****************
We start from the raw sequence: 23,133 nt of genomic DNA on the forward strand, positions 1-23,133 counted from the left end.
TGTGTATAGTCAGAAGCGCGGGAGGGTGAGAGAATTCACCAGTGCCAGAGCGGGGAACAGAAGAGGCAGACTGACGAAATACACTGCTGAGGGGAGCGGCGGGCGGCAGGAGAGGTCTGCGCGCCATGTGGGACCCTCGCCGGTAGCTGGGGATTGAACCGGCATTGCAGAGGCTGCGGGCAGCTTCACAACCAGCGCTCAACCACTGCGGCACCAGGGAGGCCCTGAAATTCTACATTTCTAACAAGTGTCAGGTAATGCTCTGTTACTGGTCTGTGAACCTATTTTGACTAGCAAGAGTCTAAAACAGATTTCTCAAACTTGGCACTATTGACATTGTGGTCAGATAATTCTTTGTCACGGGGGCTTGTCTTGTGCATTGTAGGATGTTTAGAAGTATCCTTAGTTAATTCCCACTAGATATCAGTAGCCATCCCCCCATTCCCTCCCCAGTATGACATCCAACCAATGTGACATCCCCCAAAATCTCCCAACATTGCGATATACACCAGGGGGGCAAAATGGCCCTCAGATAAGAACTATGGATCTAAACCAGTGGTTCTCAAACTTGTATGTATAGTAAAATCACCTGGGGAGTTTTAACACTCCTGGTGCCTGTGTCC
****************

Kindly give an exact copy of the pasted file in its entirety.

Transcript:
We start from the raw sequence: 23,133 nt of genomic DNA on the forward strand, positions 1-23,133 counted from the left end.
TGTGTATAGTCAGAAGCGCGGGAGGGTGAGAGAATTCACCAGTGCCAGAGCGGGGAACAGAAGAGGCAGACTGACGAAATACACTGCTGAGGGGAGCGGCGGGCGGCAGGAGAGGTCTGCGCGCCATGTGGGACCCTCGCCGGTAGCTGGGGATTGAACCGGCATTGCAGAGGCTGCGGGCAGCTTCACAACCAGCGCTCAACCACTGCGGCACCAGGGAGGCCCTGAAATTCTACATTTCTAACAAGTGTCAGGTAATGCTCTGTTACTGGTCTGTGAACCTATTTTGACTAGCAAGAGTCTAAAACAGATTTCTCAAACTTGGCACTATTGACATTGTGGTCAGATAATTCTTTGTCACGGGGGCTTGTCTTGTGCATTGTAGGATGTTTAGAAGTATCCTTAGTTAATTCCCACTAGATATCAGTAGCCATCCCCCCATTCCCTCCCCAGTATGACATCCAACCAATGTGACATCCCCCAAAATCTCCCAACATTGCGATATACACCAGGGGGGCAAAATGGCCCTCAGATAAGAACTATGGATCTAAACCAGTGGTTCTCAAACTTGTATGTATAGTAAAATCACCTGGGGAGTTTTAACACTCCTGGTGCCTGTGTCC